"The groundwork of all happiness is health." - Leigh Hunt

10 Reasons Kids Have Sleep Problems, and How Parents Can Help

For some parents, getting their baby to bed is a struggle that may take hours. Others get up in the midst of the night to assist their child fall back to sleep. Such sleep problems affect one in 4 children and their parents too.

As a pediatric sleep researcher, I actually have faced the query of why these sleep problems occur. My team provides research. The greatest recipe Why children develop these sleep problems draws on greater than 30 years of research. We've identified the highest 10 causes of sleep problems for kids ages one to 10.

Why do children have sleep problems?

This is an advanced query. We identified roughly 60 aspects from a pool of 98 studies which will play a task. Ten of those aspects have been supported in several rigorous studies.

These aspects fall under three “lenses” we will use to grasp where children's sleep problems come from: biology, psychology, and environment.


As children become older, they're less prone to have sleep problems.

Biology includes the inner workings of the kid, their makeup.

We identified two explanation why children develop sleep problems that stem from their biology – their temperament and their age.

Temperament, or temperament, is the personality you see in your child. Children who seem irritable or irritable have a tough time responding to alter. Can't be solved easily. Children with this kind of temperament could also be more prone to have sleep problems. Later in childhood.

As children become older, they turn into less likely. Sleep problems. This could also be because their brains can higher manage the processes required to calm down at night, or because they're more independent of their bedtime routines.


The psychology of youngsters's sleep problems involves two parts: how children act and feel, and the way children and oldsters interact with one another.

We found six psychological explanation why children develop sleep problems: three related to how children act and feel, and three related to family interactions.

Children with consistent bedtime routines have fewer sleep problems than children with inconsistent bedtime routines.

First, we all know that children who've sleep problems earlier in life usually tend to have continuing sleep problems. Later in childhood – Unless there's a change.

Occurs in children with mental health problems. More sleep problems, even when there isn't a diagnosis. There are two groups of problems related to sleep problems: internalizing problems (equivalent to anxiety and depression) and externalizing problems (trouble following rules and concentrating). Internal problems could make it difficult for kids to sit down and go to sleep. Due to high stress levels. Externalizing problems could make it harder for kids to follow rules and routines, making it harder to go to sleep.

How children and their parents communicate can be necessary.

Consistent bedtime routines help babies feel secure, settled and prepared for sleep.
(Pexels/Ketut Subianto)

At night, parents who stick with their child until they go to sleep. Sleep problems. Parents turn into cues for kids to go to sleep. So, when a baby wakes up in the midst of the night and mom or dad isn't there, it's hard to get back to sleep.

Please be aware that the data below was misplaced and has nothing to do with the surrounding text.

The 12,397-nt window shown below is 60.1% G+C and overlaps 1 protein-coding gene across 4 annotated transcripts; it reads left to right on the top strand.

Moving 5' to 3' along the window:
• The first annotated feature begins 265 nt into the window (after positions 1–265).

During the day, parents who've inconsistent rules at home, who don't implement limits on their children or who react violently to small disruptions More sleep problems. Parents who act in these ways can have trouble keeping their child on the identical bedtime routine from night to nighttime and have children who experience more stress at bedtime. Sleeping is difficult.

Consistency can be necessary at night. Children with consistent bedtime routines are less prone to have sleep problems. Children with inconsistent routines. Consistent bedtime routines help babies feel secure, settled and prepared for sleep.

the environment

Environment includes how children and oldsters interact with the world around them.

More electronics use is linked to more sleep problems, especially screen use before bed.

First, more electronic use is linked to more sleep problems. This is particularly true when children use their screens. Bedroom or near bedtime. This is since the screen prevents melatonin (the sleep hormone) from doing its job, which it's speculated to do. Let us sleep. But that's not the entire story. Electronics may also keep children awake, especially in the event that they are playing a game or watching an interesting show.

Second, there are more low-income and low-educated families. Children with sleep problems. This possibility There is no direct consequence of income or education, but the results of these circumstances, equivalent to living in noisy neighborhoods or having parents with changing schedules.

Copyright Adam Newton.
(Adam Newton), The writer provides.

These aspects account for the core of why sleep problems occur, but not the entire story. We don't yet know the way these aspects may interact to create one another. Sleep problems for better or worse. There are other aspects I haven't mentioned—like bedroom lighting and noise or conflicts between parents—that can assist our understanding.

How can parents help?

Of the ten aspects I've listed, parents can directly improve 4:

  • Help children go to sleep on their very own;

  • Develop a transparent and consistent bedtime routine.

  • Limit electronics at bedtime and bedtime;

  • Calmly, set clear and age-appropriate boundaries in your child throughout the day.

These changes could be easy and may have a huge impact in your baby's sleep.